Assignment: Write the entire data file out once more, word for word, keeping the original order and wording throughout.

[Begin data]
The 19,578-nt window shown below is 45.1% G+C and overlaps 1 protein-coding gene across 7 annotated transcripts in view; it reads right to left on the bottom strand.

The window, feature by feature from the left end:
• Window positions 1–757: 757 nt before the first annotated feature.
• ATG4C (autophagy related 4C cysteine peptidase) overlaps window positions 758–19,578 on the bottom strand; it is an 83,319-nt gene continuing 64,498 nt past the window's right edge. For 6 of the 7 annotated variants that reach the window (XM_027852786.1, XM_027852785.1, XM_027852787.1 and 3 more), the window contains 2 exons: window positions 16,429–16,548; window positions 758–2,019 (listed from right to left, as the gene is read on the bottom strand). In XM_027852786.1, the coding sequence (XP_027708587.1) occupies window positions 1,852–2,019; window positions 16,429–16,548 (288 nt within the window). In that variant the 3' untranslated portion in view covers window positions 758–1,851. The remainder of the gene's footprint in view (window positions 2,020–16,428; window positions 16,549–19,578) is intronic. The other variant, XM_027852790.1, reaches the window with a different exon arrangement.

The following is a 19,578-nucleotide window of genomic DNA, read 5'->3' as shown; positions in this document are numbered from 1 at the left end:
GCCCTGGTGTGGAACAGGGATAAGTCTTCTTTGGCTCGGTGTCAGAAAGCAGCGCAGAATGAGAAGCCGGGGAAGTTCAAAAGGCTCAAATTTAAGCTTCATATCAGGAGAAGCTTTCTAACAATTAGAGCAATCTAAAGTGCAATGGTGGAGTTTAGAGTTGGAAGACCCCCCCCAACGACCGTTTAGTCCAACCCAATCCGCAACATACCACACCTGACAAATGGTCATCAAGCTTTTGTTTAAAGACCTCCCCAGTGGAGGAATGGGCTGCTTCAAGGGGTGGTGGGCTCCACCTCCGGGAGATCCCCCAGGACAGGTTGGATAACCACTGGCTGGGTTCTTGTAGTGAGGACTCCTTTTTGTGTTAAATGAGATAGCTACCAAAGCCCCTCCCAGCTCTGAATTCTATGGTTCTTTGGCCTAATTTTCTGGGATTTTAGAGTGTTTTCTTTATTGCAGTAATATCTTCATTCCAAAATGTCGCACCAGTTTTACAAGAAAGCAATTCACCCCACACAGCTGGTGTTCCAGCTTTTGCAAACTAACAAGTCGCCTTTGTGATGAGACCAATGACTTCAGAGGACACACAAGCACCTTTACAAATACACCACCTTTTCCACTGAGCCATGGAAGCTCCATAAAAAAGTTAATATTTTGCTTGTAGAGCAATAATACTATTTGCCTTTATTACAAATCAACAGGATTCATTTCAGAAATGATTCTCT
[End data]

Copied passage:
The 19,578-nt window shown below is 45.1% G+C and overlaps 1 protein-coding gene across 7 annotated transcripts in view; it reads right to left on the bottom strand.

The window, feature by feature from the left end:
• Window positions 1–757: 757 nt before the first annotated feature.
• ATG4C (autophagy related 4C cysteine peptidase) overlaps window positions 758–19,578 on the bottom strand; it is an 83,319-nt gene continuing 64,498 nt past the window's right edge. For 6 of the 7 annotated variants that reach the window (XM_027852786.1, XM_027852785.1, XM_027852787.1 and 3 more), the window contains 2 exons: window positions 16,429–16,548; window positions 758–2,019 (listed from right to left, as the gene is read on the bottom strand). In XM_027852786.1, the coding sequence (XP_027708587.1) occupies window positions 1,852–2,019; window positions 16,429–16,548 (288 nt within the window). In that variant the 3' untranslated portion in view covers window positions 758–1,851. The remainder of the gene's footprint in view (window positions 2,020–16,428; window positions 16,549–19,578) is intronic. The other variant, XM_027852790.1, reaches the window with a different exon arrangement.

The following is a 19,578-nucleotide window of genomic DNA, read 5'->3' as shown; positions in this document are numbered from 1 at the left end:
GCCCTGGTGTGGAACAGGGATAAGTCTTCTTTGGCTCGGTGTCAGAAAGCAGCGCAGAATGAGAAGCCGGGGAAGTTCAAAAGGCTCAAATTTAAGCTTCATATCAGGAGAAGCTTTCTAACAATTAGAGCAATCTAAAGTGCAATGGTGGAGTTTAGAGTTGGAAGACCCCCCCCAACGACCGTTTAGTCCAACCCAATCCGCAACATACCACACCTGACAAATGGTCATCAAGCTTTTGTTTAAAGACCTCCCCAGTGGAGGAATGGGCTGCTTCAAGGGGTGGTGGGCTCCACCTCCGGGAGATCCCCCAGGACAGGTTGGATAACCACTGGCTGGGTTCTTGTAGTGAGGACTCCTTTTTGTGTTAAATGAGATAGCTACCAAAGCCCCTCCCAGCTCTGAATTCTATGGTTCTTTGGCCTAATTTTCTGGGATTTTAGAGTGTTTTCTTTATTGCAGTAATATCTTCATTCCAAAATGTCGCACCAGTTTTACAAGAAAGCAATTCACCCCACACAGCTGGTGTTCCAGCTTTTGCAAACTAACAAGTCGCCTTTGTGATGAGACCAATGACTTCAGAGGACACACAAGCACCTTTACAAATACACCACCTTTTCCACTGAGCCATGGAAGCTCCATAAAAAAGTTAATATTTTGCTTGTAGAGCAATAATACTATTTGCCTTTATTACAAATCAACAGGATTCATTTCAGAAATGATTCTCT